Level 2 – Work 30 sec, Recover 60sec. Repeat 20-25mins.
Level 3 – Work 30 sec, Recover 30 sec. Repeat 15–20mins.
Level 4 – Work 60 sec, Recover 60sec. Repeat 20mins.
If you are working towards a goal you can do up to 3 HIIT sessions per week.
- Further Boost Aerobic Capacity
After you have worked with intervals for a couple of weeks you can introduce Steps and Pyramids to further enhance your aerobic capacity. These are used as another really effective way to increase VO2max… which will allow you to work at an even higher intensity during your next round of intervals – great craic! I like Steps, I don’t know why, I think it’s because there is a build up to the hard run at the end and then you’re done, finish line in site… It gets the name from the continual incremental increase in the intensity of your workout. Steps & Pyramids can only really be done properly on cardio equipment and a really accurate measure of intensity is required – but timing and Intensity combinations are endless.
An example on a treadmill, starting at 10 for 5mins, increase to 11 for 5mins, 12 for 5mins, 13 for 5mins and so on… for 25-30minutes.
Pyramids get their name due to the incremental increase and decrease in the intensity. These can be tougher than steps as they create a greater oxygen deficit by not allowing for full recovery before intensity increases again.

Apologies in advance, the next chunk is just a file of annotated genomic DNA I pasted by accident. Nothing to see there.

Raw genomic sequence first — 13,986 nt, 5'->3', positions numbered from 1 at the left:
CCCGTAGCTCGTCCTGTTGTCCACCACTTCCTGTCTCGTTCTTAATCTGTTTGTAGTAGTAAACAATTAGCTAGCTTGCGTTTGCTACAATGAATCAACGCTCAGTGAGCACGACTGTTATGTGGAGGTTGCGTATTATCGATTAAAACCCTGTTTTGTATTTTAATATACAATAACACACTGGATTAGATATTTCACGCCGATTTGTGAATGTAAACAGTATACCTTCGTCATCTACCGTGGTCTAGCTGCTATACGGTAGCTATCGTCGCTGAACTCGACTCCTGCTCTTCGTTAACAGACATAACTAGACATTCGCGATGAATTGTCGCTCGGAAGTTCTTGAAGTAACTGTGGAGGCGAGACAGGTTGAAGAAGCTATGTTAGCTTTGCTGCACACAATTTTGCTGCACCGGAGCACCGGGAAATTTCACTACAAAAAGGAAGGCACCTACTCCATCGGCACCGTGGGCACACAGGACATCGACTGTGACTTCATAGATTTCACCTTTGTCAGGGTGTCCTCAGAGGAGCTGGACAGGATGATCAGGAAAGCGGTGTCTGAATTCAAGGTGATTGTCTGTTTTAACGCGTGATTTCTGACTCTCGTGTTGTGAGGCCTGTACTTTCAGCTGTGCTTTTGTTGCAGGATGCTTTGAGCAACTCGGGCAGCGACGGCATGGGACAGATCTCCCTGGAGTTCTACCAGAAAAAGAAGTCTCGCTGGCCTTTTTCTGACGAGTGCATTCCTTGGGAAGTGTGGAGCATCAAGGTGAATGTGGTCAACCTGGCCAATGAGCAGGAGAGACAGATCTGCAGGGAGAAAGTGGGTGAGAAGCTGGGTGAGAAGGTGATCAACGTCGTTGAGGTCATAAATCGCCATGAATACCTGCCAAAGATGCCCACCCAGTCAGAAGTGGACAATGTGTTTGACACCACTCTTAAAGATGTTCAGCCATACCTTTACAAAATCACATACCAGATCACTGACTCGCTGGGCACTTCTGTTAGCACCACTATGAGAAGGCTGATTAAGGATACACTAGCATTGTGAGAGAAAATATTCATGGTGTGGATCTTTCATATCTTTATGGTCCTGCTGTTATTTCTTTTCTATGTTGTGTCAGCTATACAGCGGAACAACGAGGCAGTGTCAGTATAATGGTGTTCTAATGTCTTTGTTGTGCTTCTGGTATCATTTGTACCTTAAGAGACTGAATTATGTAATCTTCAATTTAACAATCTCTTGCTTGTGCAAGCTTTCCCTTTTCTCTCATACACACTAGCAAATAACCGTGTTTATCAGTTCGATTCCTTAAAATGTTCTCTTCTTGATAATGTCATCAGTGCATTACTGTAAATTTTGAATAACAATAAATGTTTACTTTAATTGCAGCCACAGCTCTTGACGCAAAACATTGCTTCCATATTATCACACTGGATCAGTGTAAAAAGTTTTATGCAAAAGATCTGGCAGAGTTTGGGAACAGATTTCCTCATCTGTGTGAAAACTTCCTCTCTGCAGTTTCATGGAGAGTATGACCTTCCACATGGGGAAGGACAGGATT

An example on the treadmill would be to work at 9 for 30sec, 10 for 30sec, 11 for 30sec, 12 for 30sec, 13 for 30sec, 12 for 30sec, 11 for 30sec, 10 for 30sec, 9 for 30sec.. and repeat for 20-30mins.
- The Ultimate Fat Stripper
So HIIT causes a mass release of free fatty acids (FFA) from your cells into your bloodstream – as you become fitter, you can capitalise on this by finishing your interval session with 10-15mins steady state, metabolising whatever remaining FFA’s are in circulation. You will know you are in incredible condition when you can finish off a HIIT with another 10-15 mins cardio, both physically and mentally.
Words of Caution to avoid over training and injury.
I always say it – but especially when it comes to HIIT, you must LISTEN TO YOUR BODY.
This type of training places huge stress on your system, so be in tune with how your body is responding to the workouts and do not ignore niggles/twinges. If you spend most of the time walking around like John Wayne because your legs are in bits, that’s not much good!!
Also pay attention to your energy levels – if your fitness sessions are wiping you out and diminishing your quality of life – then you need to sit down and re-think things.
Exercise should enhance your life not restrict/limit it!
Generally HIIT is not a suitable long-term training strategy for many women, and so it is best used periodically to reach a specific goal (over 6-10weeks).
However, there are some lunatics for punishment out there that just love it – so if you are intending to train this way regularly then take extra care of yourself with good nutrition, and regular sessions with a Physical Therapist (to stay on top of knots and make sure you’re not damaging yourself).
Hope this has been helpful, if you have any thoughts visit Fitness Camp, Ireland – I’d love to hear them x